- Historic Sites
October/november 1980 | Volume 31, Issue 6
“He had the short, heavy-set neck of the lower order of animals. His skin was coal black, his lips so thick they curled both ways up and down with crooked blood-marks across them. His nose was flat, and its enormous nostrils seemed in perpetual dilation. The sinister bead eyes, with brown splotches in their whites, were set wide apart and gleamed ape-like under his scant brows.”
This rabid description of a black trooper on duty in the state that had until recently held him in slavery is a typical vignette from the 1905 best seller The Clansman . Its author, Thomas Dixon, said, “I had a message and I wrote it as vividly and simply as I knew how. ” And people listened. The novel sold well over a million copies and went on to become D. W. Griffith’s film epic The Birth of a Nation . The message was simple enough: it was, as Booker T. Washington angrily summed it up, “that to educate the Negro is to increase his powers for mischief.”
Dixon must have come early to his obsessive racism. Born in North Carolina in 1864, the son of a Baptist minister, he grew up in the lean, violent Reconstruction years, made the more brutal for him by constant beatings from his father. Once, while he was still a small child, his uncle warned him that five thousand black marauders were massing to sweep through the country; he picked up a shotgun and stood ready to defend his home. Against this phantom horde, the boy came to see the hooded horsemen of the Ku Klux Klan as “knights of old, riding for their country, their women and their God.” When he entered Wake Forest College at the age of fifteen, he wrote his first story—a saga of the birth of the Klan. His college record was strong enough to win him a scholarship in political science at Johns Hopkins University, but on his twentieth birthday the restless young man left school and headed for New York and an acting career that lasted until a theatrical manager skipped town with three hundred dollars of his money. Glumly, Dixon returned to North Carolina, entered law school, and, within the year, ran for the state legislature and won by a landslide. He did well in politics and law, but both professions soon paled: “the whole system of law trials, the more I thought of it, seemed little short of a crime,” he said, and the politician was nothing more than “the prostitute of the masses.”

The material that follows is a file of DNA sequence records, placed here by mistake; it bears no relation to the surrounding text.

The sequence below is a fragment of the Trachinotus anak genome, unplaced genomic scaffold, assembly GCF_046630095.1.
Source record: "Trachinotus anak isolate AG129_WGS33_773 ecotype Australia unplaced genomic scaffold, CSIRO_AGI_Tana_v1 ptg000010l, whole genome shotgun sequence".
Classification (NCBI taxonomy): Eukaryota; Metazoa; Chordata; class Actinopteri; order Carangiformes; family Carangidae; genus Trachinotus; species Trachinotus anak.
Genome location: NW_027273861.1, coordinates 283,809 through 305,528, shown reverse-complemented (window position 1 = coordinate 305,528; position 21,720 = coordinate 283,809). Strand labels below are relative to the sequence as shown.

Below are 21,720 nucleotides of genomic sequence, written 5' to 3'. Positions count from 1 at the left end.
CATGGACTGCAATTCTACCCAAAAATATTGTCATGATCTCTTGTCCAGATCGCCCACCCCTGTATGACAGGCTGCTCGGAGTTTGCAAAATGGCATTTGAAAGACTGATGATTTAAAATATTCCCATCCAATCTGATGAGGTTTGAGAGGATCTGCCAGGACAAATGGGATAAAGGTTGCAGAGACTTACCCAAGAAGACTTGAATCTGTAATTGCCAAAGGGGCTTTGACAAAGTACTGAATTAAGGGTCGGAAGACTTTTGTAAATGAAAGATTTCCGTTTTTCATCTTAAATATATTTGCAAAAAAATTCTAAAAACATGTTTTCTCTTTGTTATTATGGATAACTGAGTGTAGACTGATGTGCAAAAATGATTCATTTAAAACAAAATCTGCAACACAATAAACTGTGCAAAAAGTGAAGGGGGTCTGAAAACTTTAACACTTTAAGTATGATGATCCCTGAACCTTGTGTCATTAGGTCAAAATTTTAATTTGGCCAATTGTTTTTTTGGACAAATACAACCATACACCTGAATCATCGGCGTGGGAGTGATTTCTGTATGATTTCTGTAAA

He brooded about his calling with his wife, Harriet, and finally found a career during a walk along the beach. “I descended from the sand dune a different man. A light was shining in my heart that would not go out.” He entered the ministry.
He turned out to be as able at preaching as he was at politics and law. Ordained in the Baptist Church in 1886, he was soon called to an important pastorate in New York City. There he drew crowds with increasingly sensational speeches against feminism, populism, and black rights. Perversely for a self-described “reactionary individualist,” he also spoke with strength and pity on the plight of New York’s poor. He was, he said, “full of fire and pizen,” and he gave a lively enough sermon to build a fortune on the public-speaking platform. Before long, he was able to buy a five-hundred-acre estate over-looking Chesapeake Bay and a yacht, the Dixie .